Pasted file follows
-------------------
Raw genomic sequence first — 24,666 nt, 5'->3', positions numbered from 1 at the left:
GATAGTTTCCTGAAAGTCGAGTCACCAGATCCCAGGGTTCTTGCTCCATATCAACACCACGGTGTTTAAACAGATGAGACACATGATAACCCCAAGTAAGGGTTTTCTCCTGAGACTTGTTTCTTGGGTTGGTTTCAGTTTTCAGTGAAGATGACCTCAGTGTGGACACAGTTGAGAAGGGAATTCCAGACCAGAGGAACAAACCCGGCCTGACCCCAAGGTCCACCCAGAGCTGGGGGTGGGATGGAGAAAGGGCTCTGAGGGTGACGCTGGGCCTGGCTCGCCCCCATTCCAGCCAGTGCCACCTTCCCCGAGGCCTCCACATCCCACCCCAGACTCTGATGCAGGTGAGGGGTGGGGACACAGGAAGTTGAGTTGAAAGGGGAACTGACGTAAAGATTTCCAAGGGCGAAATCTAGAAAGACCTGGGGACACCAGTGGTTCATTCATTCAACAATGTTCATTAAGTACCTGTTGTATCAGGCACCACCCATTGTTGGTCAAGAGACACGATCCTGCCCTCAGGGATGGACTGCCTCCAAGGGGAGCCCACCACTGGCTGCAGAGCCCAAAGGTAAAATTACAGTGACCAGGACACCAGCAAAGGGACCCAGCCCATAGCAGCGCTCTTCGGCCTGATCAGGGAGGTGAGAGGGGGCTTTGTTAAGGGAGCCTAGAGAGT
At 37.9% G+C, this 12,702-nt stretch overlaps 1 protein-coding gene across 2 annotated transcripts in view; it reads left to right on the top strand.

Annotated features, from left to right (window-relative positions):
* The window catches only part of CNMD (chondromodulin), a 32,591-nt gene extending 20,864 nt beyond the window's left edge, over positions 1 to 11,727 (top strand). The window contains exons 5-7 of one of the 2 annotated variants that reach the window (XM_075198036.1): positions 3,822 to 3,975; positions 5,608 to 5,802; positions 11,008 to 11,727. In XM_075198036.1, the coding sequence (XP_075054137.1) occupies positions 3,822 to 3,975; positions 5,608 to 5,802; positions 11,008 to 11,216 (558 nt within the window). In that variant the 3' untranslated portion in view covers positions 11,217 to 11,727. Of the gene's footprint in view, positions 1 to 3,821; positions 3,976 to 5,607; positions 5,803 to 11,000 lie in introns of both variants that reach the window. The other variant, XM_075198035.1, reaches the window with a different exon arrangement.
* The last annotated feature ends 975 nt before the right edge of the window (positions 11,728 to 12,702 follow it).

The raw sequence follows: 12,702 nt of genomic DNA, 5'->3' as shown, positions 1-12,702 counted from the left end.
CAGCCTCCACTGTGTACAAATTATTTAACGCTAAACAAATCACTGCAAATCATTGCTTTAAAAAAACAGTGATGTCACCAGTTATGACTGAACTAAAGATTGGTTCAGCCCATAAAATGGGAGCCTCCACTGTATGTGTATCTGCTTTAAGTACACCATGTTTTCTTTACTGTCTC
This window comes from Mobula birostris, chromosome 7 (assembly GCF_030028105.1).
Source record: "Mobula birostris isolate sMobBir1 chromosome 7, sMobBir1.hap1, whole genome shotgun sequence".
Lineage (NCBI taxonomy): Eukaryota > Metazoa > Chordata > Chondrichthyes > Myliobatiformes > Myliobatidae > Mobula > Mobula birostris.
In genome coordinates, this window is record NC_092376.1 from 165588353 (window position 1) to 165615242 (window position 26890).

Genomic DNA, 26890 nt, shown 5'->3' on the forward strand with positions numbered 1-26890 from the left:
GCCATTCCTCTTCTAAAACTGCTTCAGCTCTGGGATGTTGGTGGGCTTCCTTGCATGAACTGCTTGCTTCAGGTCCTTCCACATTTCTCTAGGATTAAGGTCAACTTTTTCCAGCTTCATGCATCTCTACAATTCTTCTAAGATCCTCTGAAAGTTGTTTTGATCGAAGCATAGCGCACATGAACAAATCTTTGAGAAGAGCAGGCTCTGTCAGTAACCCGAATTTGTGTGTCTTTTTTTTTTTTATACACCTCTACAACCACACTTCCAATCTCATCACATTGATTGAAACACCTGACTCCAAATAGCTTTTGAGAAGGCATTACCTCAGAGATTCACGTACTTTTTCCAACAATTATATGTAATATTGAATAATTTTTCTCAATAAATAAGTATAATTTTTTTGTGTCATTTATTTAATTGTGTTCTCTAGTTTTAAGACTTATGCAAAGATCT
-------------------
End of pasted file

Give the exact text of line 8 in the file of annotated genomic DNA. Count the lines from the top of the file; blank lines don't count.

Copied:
CAGCCTCCACTGTGTACAAATTATTTAACGCTAAACAAATCACTGCAAATCATTGCTTTAAAAAAACAGTGATGTCACCAGTTATGACTGAACTAAAGATTGGTTCAGCCCATAAAATGGGAGCCTCCACTGTATGTGTATCTGCTTTAAGTACACCATGTTTTCTTTACTGTCTC